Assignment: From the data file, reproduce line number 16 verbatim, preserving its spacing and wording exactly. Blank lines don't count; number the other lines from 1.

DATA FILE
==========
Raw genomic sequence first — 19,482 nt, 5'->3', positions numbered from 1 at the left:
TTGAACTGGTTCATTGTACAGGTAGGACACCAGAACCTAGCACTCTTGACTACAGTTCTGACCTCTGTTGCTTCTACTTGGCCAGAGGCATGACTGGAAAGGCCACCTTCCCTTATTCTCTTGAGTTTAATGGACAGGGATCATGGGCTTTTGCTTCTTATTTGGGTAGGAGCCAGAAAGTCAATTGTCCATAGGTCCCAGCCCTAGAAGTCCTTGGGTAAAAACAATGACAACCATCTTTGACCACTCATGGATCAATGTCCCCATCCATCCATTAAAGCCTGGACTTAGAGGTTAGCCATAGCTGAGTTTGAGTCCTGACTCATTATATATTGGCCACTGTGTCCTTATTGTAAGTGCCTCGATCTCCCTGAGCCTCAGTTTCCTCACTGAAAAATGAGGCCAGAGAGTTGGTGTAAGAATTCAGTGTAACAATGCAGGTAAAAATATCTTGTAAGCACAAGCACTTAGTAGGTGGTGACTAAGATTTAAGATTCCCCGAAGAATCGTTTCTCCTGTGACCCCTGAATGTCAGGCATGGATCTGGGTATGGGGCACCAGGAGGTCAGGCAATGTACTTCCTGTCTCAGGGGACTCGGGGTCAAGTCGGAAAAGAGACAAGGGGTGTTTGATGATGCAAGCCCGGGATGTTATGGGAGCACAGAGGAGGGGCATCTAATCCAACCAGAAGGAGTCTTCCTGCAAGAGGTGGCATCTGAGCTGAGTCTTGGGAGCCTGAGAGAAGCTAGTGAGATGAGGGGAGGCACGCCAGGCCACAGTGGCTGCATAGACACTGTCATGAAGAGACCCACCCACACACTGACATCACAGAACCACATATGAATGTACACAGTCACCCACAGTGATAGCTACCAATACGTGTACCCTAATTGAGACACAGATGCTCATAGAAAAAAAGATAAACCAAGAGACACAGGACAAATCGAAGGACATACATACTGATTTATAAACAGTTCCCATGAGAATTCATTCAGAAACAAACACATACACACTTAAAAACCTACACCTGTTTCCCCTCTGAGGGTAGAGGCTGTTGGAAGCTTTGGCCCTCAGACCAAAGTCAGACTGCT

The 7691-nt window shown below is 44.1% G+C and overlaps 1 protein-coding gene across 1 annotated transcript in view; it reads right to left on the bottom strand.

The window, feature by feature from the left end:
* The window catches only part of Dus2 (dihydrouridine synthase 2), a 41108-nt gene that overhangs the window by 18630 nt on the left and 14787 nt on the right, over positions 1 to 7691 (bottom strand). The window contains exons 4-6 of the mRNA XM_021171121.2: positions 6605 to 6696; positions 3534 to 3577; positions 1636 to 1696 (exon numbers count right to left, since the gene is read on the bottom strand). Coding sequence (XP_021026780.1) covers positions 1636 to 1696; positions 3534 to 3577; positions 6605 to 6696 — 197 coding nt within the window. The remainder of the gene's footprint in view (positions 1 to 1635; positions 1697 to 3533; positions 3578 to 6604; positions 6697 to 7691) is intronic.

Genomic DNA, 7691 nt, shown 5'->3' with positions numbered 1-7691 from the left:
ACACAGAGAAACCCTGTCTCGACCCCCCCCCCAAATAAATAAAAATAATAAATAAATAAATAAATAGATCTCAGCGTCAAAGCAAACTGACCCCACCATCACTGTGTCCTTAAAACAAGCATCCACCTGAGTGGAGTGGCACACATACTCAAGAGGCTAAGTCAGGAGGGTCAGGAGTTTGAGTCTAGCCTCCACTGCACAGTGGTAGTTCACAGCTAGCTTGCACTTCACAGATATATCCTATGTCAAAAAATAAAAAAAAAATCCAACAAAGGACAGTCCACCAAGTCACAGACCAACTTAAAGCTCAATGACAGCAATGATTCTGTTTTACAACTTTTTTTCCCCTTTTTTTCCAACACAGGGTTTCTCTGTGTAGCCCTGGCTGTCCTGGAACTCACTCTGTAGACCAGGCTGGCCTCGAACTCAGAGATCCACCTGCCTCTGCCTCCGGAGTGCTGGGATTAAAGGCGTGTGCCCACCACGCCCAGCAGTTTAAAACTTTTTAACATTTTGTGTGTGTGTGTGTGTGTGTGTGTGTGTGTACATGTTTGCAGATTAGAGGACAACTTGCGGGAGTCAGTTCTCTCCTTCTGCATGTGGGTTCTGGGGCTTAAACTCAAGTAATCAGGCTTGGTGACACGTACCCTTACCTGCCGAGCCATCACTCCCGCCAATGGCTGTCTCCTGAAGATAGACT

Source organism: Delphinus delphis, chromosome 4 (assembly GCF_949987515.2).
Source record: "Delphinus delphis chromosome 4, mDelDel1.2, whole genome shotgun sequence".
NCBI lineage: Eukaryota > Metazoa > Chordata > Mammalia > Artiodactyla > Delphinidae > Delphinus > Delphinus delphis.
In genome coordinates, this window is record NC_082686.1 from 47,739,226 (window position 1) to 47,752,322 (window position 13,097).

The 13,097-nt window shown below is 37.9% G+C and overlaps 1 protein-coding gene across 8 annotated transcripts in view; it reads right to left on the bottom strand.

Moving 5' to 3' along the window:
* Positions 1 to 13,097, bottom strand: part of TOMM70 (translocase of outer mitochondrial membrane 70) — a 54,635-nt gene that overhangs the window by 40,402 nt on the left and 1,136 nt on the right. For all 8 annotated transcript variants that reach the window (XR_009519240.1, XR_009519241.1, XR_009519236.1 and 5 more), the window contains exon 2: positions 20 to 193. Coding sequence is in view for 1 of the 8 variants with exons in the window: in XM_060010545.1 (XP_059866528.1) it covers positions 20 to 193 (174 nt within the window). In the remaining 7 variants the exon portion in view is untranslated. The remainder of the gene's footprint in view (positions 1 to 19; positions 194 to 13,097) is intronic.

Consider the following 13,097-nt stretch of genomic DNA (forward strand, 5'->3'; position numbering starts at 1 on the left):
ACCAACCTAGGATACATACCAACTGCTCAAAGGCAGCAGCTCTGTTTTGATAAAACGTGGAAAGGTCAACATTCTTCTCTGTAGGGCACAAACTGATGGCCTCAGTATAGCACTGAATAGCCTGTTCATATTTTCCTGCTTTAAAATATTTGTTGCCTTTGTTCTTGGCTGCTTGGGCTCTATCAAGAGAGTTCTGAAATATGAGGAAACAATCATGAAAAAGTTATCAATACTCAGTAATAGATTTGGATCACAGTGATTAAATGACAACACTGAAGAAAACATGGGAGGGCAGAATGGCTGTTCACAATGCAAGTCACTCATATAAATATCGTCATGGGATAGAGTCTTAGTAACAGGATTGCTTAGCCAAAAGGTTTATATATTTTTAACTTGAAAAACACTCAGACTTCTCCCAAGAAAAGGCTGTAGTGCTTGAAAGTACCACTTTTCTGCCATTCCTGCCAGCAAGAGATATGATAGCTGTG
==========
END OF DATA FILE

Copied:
ACCAACCTAGGATACATACCAACTGCTCAAAGGCAGCAGCTCTGTTTTGATAAAACGTGGAAAGGTCAACATTCTTCTCTGTAGGGCACAAACTGATGGCCTCAGTATAGCACTGAATAGCCTGTTCATATTTTCCTGCTTTAAAATATTTGTTGCCTTTGTTCTTGGCTGCTTGGGCTCTATCAAGAGAGTTCTGAAATATGAGGAAACAATCATGAAAAAGTTATCAATACTCAGTAATAGATTTGGATCACAGTGATTAAATGACAACACTGAAGAAAACATGGGAGGGCAGAATGGCTGTTCACAATGCAAGTCACTCATATAAATATCGTCATGGGATAGAGTCTTAGTAACAGGATTGCTTAGCCAAAAGGTTTATATATTTTTAACTTGAAAAACACTCAGACTTCTCCCAAGAAAAGGCTGTAGTGCTTGAAAGTACCACTTTTCTGCCATTCCTGCCAGCAAGAGATATGATAGCTGTG